It is almost certain that readers of this article will not recognize the name of this man, the terrorist who caused more damage to Israel’s security than any other attacker in recent years. His name is Abdel Fattah al-Sharif, 21, from Hebron.

New statistics shed light on a population that was once hidden behind "walls of holiness." Today, those walls are beginning to break.

The four new Judicial Appointments Committee selections to the Supreme Court last month have led to the usual partisan responses, breaking down along the lines of “winners” and “losers.” Despondent claims of an “anti-constitutional revolution” are being made simultaneously with celebratory assertions of “making history.” The facts, however, are quite different.

Religious Zionism is based on a nationalistic, even hawkish, position on foreign affairs. Such an ethos, especially in the Middle East, thus demands a great willingness to sacrifice. However, this desire to serve the greater good can only be maintained over time if a sense of solidarity and mutual responsibility unites the members of Israeli society.

Judaism is no longer intimately and inexorably linked to religious observance. 

While Europeans are trying to maintain their sense of ownership over the public sphere, restrictions on religious expression in the public domain strike at Muslims’ most basic of rights: to continue living their lives as guided by the dictates of their own conscience. Will there be a religious-based civil war? This article was first published by the Independent Journal Review.

The upcoming High Holidays are an opportunity to expand our perception beyond our selves and communities. This article was first published by the New York Jewish Week.

Rosh Hashanah, the Jewish New Year, is an opportunity to stop and ponder how much we love to forget or forget to love. This article was originally published by the Jewish Journal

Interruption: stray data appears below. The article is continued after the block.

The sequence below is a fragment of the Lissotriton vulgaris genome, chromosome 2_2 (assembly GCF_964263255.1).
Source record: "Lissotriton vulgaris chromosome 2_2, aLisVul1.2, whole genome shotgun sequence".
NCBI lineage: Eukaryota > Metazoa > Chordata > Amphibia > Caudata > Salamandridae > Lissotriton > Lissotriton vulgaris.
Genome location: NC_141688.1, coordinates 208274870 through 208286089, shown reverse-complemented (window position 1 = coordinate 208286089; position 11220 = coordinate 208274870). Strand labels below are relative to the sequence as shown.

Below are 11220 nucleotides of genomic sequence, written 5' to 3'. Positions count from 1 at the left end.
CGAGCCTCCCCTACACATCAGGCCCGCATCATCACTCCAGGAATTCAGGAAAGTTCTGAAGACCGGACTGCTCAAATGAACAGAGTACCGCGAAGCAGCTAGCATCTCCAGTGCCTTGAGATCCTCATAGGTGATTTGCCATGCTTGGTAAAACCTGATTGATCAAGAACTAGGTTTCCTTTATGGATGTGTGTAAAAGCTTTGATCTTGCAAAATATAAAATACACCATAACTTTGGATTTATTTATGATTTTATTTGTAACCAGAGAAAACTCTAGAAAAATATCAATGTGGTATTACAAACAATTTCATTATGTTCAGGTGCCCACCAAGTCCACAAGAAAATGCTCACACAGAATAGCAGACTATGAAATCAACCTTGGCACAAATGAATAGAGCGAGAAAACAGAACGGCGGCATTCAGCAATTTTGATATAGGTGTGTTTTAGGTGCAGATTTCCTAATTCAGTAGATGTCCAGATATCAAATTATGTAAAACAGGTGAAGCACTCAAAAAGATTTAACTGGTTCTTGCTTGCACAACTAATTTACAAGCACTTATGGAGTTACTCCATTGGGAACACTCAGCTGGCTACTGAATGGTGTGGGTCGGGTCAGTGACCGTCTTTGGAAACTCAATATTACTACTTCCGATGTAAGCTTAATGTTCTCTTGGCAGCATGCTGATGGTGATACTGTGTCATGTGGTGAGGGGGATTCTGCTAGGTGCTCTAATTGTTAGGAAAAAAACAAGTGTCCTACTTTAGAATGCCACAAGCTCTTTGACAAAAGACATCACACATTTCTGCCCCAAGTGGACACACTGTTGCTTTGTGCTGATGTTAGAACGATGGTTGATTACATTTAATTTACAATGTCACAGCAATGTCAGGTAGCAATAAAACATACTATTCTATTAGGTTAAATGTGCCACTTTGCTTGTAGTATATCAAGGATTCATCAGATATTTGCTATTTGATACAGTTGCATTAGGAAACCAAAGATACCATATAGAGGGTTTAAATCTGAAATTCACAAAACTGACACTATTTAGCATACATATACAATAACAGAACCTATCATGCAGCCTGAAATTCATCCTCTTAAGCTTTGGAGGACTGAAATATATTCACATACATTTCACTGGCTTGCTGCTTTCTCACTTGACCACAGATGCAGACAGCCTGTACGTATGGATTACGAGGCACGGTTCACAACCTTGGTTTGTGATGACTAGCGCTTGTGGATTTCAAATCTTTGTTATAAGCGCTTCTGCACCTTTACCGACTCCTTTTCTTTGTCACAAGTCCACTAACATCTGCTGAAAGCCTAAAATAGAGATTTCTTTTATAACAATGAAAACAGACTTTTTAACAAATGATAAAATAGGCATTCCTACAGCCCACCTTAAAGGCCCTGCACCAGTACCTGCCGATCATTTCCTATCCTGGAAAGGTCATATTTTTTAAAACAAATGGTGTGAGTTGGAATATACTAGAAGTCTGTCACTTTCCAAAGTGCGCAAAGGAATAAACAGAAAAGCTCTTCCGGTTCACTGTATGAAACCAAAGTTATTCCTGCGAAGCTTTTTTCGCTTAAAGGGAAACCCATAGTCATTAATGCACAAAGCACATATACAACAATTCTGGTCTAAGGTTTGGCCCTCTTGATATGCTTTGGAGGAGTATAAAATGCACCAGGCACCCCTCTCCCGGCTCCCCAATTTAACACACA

It is time for all of us to rethink the desired character of the Israeli Shabbat. This article was originally published by Times of Israel.

Although one need not agree with the positions held by Israel’s Arab citizens, it can’t be denied that they constitute an independent, moderate voice – and a promising political middle ground on the Palestine- Israeli conflict. This article first appeared in The Jerusalem Post.

The expected election of Hillary Clinton as the next president of the United States will affect Israel in a great number of ways, but one of them is rather different and unexpected: Her election will certainly influence the question of religion and state. This op-ed was first published by Haaretz.

IDI's Shuki Friedman laments the existence of separate education systems for each sector of Israel's population, which reinforce, rather than bridge societal divides. This op-ed first appeared on Times of Israel.

The Second Temple in Jerusalem was destroyed, as tradition has it, because of groundless hatred between Jews. IDI's Yedidia Stern takes this opportunity on Tisha B'Av to reflect on the current culture war in Israel, and urge citizens to focus on the covenant of destiny that binds us, rather than the divisions between us.

Israel needs to abandon the vindictive approach of trying to reform ultra-Orthodox society through force and budget cuts, and rather start investing heavily in education and job creation in the ultra-Orthodox sector. This op-ed was first published in the New York Jewish Week.